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The CHANGEUP
Leigh Montville
September 29, 1997
The turmoil of a midseason trade cost Mark McGwire a clear shot at Roger Maris's record
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September 29, 1997

The Changeup

The turmoil of a midseason trade cost Mark McGwire a clear shot at Roger Maris's record

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Consistently Awesome

Through Sunday, Mark McGwire had hit 145 home runs in the last three seasons combined (383 games), a number exceeded only five times in major league history over the same time span. Here are those instances.

YEARS

PLAYER

HR

GAMES

1926-28

Babe Ruth

161

457

1927-29

Babe Ruth

160

440

1932-34

Jimmie Foxx

150

453

1928-30

Babe Ruth

149

434

1920-22

Babe Ruth

148

404

Source: Elias Sports Bureau

The days that stand out now are the days at the end of July and the beginning of August. These were the unsettled days, the aberration in the season-long norm. Five home runs in July? One in the first 10 days of August? These were the days when the baseball became hard to hit for Mark McGwire. The only days.

If there hadn't been the rumors about a trade, the talk about a trade, talk and more talk, finally followed by the trade....

If there hadn't been a new league with new ballparks, new pitchers, new teammates, new everything....

"You know what the biggest adjustment was?" McGwire, the 33-year-old St. Louis Cardinals slugger, asked in the visitors' clubhouse at Three Rivers Stadium in Pittsburgh on Sunday. "It wasn't the pitchers. I told myself that I adjusted for pitchers in the American League, so there wasn't much change there. The biggest adjustment was the batter's boxes. Just standing in these different batter's boxes. Just feeling comfortable."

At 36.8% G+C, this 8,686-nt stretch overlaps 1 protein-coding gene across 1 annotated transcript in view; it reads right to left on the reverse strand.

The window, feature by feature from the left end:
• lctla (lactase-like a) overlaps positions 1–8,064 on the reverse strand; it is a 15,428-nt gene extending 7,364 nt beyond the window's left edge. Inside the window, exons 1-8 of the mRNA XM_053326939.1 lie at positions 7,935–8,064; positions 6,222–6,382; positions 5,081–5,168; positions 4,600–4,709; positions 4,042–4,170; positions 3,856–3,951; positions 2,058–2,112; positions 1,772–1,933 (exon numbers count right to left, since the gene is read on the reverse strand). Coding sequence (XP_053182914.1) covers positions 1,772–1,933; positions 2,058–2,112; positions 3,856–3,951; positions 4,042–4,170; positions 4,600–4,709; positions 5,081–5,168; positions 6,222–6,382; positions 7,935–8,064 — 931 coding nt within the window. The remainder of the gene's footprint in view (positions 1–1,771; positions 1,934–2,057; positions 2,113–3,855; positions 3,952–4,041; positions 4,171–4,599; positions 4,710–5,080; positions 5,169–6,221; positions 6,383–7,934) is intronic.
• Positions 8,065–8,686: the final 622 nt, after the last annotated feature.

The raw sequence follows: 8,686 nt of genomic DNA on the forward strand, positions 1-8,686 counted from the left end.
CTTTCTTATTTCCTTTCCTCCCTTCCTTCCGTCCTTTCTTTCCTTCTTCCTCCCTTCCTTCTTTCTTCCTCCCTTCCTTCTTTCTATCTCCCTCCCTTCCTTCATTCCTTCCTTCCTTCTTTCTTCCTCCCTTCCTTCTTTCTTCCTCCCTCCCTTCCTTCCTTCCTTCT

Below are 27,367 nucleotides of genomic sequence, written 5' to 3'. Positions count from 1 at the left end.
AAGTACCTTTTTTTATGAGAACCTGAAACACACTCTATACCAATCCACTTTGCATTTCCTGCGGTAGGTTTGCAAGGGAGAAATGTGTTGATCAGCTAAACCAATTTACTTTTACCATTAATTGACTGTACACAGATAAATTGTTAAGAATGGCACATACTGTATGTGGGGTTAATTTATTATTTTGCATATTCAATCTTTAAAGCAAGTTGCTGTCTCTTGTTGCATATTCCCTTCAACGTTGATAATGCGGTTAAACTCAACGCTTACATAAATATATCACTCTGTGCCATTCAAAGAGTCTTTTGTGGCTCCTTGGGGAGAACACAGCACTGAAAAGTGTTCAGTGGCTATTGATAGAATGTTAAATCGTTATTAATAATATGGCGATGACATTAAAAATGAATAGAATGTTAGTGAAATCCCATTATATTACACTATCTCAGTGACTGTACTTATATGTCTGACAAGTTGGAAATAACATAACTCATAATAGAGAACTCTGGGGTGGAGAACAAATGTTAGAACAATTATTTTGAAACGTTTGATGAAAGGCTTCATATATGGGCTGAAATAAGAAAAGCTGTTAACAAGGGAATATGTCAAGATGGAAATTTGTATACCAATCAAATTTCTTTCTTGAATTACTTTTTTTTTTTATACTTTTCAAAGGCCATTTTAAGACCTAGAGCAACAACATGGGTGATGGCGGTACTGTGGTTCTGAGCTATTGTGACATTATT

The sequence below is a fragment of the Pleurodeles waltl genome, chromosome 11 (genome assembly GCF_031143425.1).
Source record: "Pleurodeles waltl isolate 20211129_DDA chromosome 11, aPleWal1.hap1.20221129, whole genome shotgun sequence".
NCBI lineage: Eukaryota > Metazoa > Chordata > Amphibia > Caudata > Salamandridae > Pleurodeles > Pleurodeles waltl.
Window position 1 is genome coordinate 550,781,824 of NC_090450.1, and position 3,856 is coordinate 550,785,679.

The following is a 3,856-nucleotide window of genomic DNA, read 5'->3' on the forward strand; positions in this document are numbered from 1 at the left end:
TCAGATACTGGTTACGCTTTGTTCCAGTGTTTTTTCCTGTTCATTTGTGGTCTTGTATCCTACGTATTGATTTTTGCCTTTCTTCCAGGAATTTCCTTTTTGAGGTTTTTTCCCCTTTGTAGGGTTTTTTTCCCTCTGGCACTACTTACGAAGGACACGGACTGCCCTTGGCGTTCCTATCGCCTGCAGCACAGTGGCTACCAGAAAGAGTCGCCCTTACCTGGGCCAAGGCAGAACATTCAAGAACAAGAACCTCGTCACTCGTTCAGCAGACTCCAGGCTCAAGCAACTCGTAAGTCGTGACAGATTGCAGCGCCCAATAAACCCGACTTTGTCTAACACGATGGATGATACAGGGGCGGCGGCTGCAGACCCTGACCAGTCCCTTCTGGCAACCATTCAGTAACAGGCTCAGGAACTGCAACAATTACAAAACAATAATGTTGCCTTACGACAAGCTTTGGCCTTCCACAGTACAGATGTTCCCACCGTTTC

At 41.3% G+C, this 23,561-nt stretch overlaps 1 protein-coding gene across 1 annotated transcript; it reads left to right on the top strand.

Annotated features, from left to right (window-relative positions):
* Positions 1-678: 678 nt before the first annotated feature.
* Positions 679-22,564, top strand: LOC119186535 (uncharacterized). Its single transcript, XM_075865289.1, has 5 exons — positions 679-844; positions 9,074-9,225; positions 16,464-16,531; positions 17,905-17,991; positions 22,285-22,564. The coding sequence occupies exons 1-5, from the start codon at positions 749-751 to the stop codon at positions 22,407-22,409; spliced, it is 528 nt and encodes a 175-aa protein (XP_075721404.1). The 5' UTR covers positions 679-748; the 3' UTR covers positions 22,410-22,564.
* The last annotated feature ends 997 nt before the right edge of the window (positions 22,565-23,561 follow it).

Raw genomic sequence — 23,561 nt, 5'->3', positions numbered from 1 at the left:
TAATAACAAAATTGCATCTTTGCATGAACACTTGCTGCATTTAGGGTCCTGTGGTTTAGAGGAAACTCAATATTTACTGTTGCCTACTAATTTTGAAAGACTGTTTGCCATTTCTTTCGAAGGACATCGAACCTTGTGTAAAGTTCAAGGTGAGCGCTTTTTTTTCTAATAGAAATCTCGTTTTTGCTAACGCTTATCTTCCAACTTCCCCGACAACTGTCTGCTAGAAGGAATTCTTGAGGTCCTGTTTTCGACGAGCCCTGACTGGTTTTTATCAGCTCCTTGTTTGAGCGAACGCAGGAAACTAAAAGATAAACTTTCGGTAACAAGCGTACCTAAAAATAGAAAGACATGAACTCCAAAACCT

No chase toward baseball immortality ever has had such a strange course as the one this 6'5", 245-pound man with a red goatee has followed. Tracking down Roger Maris's 36-year-old record of 61 home runs in a season, the most celebrated record in the game, McGwire had to change his uniform, change his friends, change just about everything in his life in the middle of the season. Who in history has had to do what he has done? He has hit home runs in 17 major league parks this season, a record. He has hit at least 20 home runs in each league, another record. He is the first man to hit at least 20 home runs on two teams in a season, much less two leagues.

The idea that he has come so tantalizingly close—at week's end he had 54 home runs with seven games to play—is almost maddening. What if he had had a normal season, with the same team, every game? What if he hadn't been traded from the Oakland As to the Cardinals for three minor league pitchers on July 31? What if he didn't have to chase Maris's ghostly presence with a suitcase in one hand, a guidebook to North American cities in the other?

"I've always said—I've been saying it for 11 years now—that the only way anyone's going to hit 62 home runs is if he has at least 50 going into September," McGwire says. "It would be just too difficult otherwise. You get close and you don't see many pitches to hit. Every pitcher just starts working on you every at bat."

The chance for 50 by the start of September was pretty much out of the question after his struggles in late July and early August. He had started the season fast, 11 home runs in April, 34 by July 16 when he hit the turbulence. The A's could not afford to re-sign him when he became a free agent at the end of the season, and they were determined to receive something of value in a trade. He went 45 at bats without a home run while the rumors swirled. Then there was the trade, a logistical nightmare.

"On July 30, we played a day game in New York against the Yankees," McGwire says. "That night we flew across the country. On July 31, I was driving from my home in San Francisco to Oakland when I got a call on the Bay Bridge from my agent, telling me I'd been traded. I continued to Oakland, had a press conference, packed my stuff, then went back to San Francisco, where I packed some more stuff. The next morning, eight o'clock, I was on a plane to Philadelphia, where I joined the Cardinals and played that night."

The Cardinals played seven straight games on the road, a three-city Eastern loop. He didn't hit a home run in any of them. He was meeting teammates, renewing friendships with manager Tony La Russa, also formerly of Oakland, learning the lower National League strike zone. He could feel the eyes watching him, measuring him: O.K., so what's the big deal?

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